“I give you life in the memory of one who no longer lives,” Moisés Kaufman says in “The Laramie Project,” a powerful play about the tragic death of 21-year-old Matthew Shepard.
Shepard, a University of Wyoming student, was found tied to a rail fence and left to die on the frigid high prairie Oct. 6, 1998. A passerby who initially thought he was a scarecrow helped rescue him, but he died of head injuries six days later at Poudre Valley Hospital in Fort Collins.
His killers, who also were his classmates, are thought to have killed him because he was gay.
“This is a sensitive subject, and it covers an emotional gambit,” says Brianna “Bri” G. Pilon, director at the Springs Ensemble Theatre (SET).
Kaufman and Tectonic Theater Project members flew to Wyoming and interviewed more than 200 Laramie residents to try to better understand the crime and its aftermath. Over six trips and 1½ years, Kaufman tried to depict the community and how hatred and compassion can change the humanity in us all.
“One of the things I love about the show is that it’s really about hope. It’s about the hope that people can change, that people are capable of change, that people are capable of creating change, and the hope that we can all come together and just treat each other humanely with compassion and kindness and respect,” says E. Amber Singleton, SET producer.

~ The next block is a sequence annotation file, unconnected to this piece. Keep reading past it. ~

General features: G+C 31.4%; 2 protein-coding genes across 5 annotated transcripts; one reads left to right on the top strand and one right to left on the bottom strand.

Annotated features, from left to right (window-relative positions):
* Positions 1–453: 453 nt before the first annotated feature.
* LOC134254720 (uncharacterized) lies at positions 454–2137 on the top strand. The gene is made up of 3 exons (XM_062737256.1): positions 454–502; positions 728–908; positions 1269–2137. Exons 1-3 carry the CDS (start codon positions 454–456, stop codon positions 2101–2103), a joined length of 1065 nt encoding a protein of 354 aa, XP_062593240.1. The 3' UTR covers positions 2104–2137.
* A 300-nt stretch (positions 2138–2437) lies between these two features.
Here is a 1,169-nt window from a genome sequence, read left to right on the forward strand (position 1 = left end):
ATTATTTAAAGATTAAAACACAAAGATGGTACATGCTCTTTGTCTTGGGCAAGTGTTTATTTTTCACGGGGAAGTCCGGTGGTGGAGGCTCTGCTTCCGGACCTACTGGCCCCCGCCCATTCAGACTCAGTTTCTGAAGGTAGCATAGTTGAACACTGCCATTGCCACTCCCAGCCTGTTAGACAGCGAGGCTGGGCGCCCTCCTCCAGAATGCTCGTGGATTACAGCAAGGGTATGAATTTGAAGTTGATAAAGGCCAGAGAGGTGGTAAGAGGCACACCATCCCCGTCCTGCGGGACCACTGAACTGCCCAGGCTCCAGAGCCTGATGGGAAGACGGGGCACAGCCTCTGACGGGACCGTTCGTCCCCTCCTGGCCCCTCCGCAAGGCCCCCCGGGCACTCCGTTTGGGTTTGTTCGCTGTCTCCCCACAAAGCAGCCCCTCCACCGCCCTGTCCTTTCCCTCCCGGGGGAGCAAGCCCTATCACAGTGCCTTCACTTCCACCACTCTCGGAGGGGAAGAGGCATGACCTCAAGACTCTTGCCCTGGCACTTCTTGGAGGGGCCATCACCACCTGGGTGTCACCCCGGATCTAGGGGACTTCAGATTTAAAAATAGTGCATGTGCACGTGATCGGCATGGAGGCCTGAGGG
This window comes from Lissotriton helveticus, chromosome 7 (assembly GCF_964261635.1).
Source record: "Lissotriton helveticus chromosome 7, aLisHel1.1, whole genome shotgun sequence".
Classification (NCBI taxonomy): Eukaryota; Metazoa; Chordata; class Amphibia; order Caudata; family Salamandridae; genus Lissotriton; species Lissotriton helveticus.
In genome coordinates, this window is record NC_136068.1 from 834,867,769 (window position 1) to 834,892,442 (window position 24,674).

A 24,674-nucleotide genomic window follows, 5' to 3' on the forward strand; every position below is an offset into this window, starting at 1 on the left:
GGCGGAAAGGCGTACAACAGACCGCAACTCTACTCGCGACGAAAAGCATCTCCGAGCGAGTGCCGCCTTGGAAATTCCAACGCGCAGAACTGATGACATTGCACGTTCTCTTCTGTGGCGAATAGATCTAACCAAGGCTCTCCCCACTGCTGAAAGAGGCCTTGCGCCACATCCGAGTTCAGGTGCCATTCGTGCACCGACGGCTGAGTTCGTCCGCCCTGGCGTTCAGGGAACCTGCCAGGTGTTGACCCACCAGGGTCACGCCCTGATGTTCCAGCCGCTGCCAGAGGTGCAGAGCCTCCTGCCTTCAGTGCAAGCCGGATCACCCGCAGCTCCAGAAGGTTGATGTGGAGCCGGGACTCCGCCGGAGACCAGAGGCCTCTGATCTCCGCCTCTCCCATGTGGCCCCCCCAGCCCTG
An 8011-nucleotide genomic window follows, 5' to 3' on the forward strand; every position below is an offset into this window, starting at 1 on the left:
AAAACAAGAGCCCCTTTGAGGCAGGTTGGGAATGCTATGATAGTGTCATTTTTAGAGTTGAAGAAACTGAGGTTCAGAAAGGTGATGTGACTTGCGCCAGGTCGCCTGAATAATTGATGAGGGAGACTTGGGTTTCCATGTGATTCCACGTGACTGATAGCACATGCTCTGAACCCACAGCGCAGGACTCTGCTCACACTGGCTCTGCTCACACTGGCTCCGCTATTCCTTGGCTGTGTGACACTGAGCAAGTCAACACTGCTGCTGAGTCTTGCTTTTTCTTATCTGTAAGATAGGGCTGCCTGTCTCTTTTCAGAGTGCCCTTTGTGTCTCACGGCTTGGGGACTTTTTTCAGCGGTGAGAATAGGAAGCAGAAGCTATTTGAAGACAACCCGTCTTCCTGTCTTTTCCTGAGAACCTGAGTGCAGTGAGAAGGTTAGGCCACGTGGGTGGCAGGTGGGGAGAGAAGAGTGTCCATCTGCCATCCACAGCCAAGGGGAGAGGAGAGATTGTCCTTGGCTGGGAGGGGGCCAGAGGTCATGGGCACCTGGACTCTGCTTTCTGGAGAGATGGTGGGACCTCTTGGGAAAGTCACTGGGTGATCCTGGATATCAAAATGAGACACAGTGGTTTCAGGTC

Now SET is bringing this story to life on stage in a community not unlike Laramie, except for the tragedy that changed everything.
“I think it’s interesting how big of a part Colorado played in this story. Shepard died in Fort Collins, and one of the first vigils was in Colorado Springs. This is not something that happened far away. It’s something that affects us here,” says Jenny Maloney, a SET actor.
The show arrives Thursday and runs through July 28, just in time for Colorado Springs’ Pridefest and on the heels of LGBTQ Pride Month. Pridefest, marking the 50th anniversary of the Stonewall riots, shows how far the LGBTQ community has come in gaining acceptance.
“Last year was the 20th anniversary of Matthew Shepard’s murder, and that’s what got me thinking about it. This year, Matthew Shepard has been dead as long as he was alive. He was alive 21 years, and now he’s dead 21 years. It was that energy of synchronicity that brought it up for me,” says Singleton.
While the LGBTQ community has come a long way, it faces a much longer path to eradicate prejudice and discrimination, said SET president and Pridefest board member Matt Radcliffe.
“It’s amazing to look back after all this time, to see how much has changed as far as acceptance, but still so little,” Radcliffe says. “Transgender people are still beaten to death across the world and in the U.S. Undercurrents of homophobia still spread waves of hate. It’s fascinating that even with so much progress, there is much more still to be made.”
Kate Powell, The gazette,